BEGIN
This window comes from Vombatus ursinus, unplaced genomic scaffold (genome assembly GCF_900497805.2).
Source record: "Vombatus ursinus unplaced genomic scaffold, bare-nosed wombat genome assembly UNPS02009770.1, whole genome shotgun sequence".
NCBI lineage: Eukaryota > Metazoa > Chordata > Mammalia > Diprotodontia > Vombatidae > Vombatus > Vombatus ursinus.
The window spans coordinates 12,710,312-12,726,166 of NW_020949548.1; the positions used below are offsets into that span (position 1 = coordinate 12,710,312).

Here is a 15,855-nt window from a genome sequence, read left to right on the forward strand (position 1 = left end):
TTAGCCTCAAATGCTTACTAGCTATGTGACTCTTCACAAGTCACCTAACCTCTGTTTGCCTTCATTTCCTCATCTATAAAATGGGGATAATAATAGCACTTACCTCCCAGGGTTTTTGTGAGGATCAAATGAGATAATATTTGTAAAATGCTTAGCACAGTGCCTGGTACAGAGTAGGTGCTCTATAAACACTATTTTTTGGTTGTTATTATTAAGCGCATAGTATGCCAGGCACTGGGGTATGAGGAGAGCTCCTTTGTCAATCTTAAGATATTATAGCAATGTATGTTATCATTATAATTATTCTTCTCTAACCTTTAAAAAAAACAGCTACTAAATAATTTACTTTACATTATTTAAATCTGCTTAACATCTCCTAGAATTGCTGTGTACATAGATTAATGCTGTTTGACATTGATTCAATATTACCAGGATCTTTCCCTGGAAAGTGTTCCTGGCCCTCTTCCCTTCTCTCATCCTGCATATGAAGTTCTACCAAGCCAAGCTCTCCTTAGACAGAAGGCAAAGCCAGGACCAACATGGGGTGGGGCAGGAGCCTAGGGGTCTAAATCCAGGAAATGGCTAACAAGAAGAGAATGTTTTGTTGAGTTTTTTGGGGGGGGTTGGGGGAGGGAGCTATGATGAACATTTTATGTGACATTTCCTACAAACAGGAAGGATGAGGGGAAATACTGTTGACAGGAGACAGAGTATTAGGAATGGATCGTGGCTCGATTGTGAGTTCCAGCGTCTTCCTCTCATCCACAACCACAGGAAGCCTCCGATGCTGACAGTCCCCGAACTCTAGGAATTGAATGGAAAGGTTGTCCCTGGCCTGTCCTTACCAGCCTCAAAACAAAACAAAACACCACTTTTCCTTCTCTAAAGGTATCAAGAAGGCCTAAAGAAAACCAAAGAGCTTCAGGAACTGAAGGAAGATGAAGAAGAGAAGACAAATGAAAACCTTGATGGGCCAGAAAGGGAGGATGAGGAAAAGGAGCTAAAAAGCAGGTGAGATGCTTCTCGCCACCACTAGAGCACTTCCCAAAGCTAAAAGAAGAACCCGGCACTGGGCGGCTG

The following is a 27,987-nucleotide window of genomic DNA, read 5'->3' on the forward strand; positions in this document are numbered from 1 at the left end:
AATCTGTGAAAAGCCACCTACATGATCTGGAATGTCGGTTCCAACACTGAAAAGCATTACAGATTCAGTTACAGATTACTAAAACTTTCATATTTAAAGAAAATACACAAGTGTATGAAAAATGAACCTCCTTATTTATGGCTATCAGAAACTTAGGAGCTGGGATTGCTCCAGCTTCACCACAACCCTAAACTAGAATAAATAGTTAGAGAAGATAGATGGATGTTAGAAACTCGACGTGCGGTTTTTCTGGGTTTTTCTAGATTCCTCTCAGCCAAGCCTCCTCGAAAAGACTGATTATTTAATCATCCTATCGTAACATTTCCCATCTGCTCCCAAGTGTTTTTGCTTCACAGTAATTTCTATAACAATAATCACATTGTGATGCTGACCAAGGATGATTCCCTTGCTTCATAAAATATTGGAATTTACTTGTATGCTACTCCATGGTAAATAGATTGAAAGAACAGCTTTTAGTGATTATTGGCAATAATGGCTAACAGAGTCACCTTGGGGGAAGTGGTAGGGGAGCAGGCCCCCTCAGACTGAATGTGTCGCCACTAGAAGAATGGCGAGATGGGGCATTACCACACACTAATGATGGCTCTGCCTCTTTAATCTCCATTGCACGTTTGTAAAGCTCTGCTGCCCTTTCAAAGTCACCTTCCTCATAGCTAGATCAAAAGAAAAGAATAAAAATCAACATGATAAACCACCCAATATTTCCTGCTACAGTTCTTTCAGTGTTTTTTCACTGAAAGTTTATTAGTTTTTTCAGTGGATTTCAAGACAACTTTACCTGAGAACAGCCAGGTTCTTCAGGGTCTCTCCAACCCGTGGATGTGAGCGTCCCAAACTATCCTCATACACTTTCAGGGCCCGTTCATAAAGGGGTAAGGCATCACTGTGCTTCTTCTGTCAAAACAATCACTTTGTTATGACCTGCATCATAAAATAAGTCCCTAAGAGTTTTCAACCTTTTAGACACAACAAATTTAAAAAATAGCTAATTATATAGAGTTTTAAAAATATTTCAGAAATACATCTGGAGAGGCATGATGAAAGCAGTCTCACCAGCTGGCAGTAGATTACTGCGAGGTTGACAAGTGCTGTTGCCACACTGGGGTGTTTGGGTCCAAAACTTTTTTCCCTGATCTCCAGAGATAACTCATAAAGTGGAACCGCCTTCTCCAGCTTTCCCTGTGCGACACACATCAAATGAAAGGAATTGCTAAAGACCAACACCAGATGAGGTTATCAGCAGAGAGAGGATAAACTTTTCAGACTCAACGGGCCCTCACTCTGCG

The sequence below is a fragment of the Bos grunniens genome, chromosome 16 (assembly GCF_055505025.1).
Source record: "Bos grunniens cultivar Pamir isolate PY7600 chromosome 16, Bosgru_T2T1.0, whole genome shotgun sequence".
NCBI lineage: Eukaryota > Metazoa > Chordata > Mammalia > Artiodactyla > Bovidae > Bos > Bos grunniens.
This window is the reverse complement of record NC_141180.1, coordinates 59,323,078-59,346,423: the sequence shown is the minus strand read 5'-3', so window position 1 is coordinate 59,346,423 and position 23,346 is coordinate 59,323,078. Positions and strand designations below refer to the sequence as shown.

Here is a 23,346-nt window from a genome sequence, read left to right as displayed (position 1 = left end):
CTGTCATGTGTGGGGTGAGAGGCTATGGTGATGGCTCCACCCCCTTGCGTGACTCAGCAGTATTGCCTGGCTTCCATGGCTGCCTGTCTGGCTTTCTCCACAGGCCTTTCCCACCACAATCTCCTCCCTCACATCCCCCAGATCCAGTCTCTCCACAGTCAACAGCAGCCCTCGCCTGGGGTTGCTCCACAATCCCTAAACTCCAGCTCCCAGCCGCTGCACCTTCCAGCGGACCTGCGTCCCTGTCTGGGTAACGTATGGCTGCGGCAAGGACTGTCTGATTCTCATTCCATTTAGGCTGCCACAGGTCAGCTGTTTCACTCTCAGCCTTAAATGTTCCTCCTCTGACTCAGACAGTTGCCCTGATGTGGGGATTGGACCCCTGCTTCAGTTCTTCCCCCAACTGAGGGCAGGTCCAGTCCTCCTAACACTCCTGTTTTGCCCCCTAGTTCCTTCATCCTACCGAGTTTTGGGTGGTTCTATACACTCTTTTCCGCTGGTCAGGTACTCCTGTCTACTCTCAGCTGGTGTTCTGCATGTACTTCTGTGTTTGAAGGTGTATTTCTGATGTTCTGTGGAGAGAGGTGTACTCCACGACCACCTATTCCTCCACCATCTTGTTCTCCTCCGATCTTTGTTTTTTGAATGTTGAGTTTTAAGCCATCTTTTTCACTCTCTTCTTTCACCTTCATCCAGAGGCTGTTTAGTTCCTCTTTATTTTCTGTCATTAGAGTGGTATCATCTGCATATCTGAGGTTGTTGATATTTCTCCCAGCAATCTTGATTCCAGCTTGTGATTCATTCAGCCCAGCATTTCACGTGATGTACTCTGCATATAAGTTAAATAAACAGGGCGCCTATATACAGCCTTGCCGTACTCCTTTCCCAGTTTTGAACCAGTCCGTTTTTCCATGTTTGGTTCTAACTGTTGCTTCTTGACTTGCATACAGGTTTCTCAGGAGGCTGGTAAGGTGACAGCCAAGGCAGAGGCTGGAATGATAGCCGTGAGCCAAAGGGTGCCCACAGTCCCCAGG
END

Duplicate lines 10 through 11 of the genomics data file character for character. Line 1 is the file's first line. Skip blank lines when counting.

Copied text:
Source record: "Bos grunniens cultivar Pamir isolate PY7600 chromosome 16, Bosgru_T2T1.0, whole genome shotgun sequence".
NCBI lineage: Eukaryota > Metazoa > Chordata > Mammalia > Artiodactyla > Bovidae > Bos > Bos grunniens.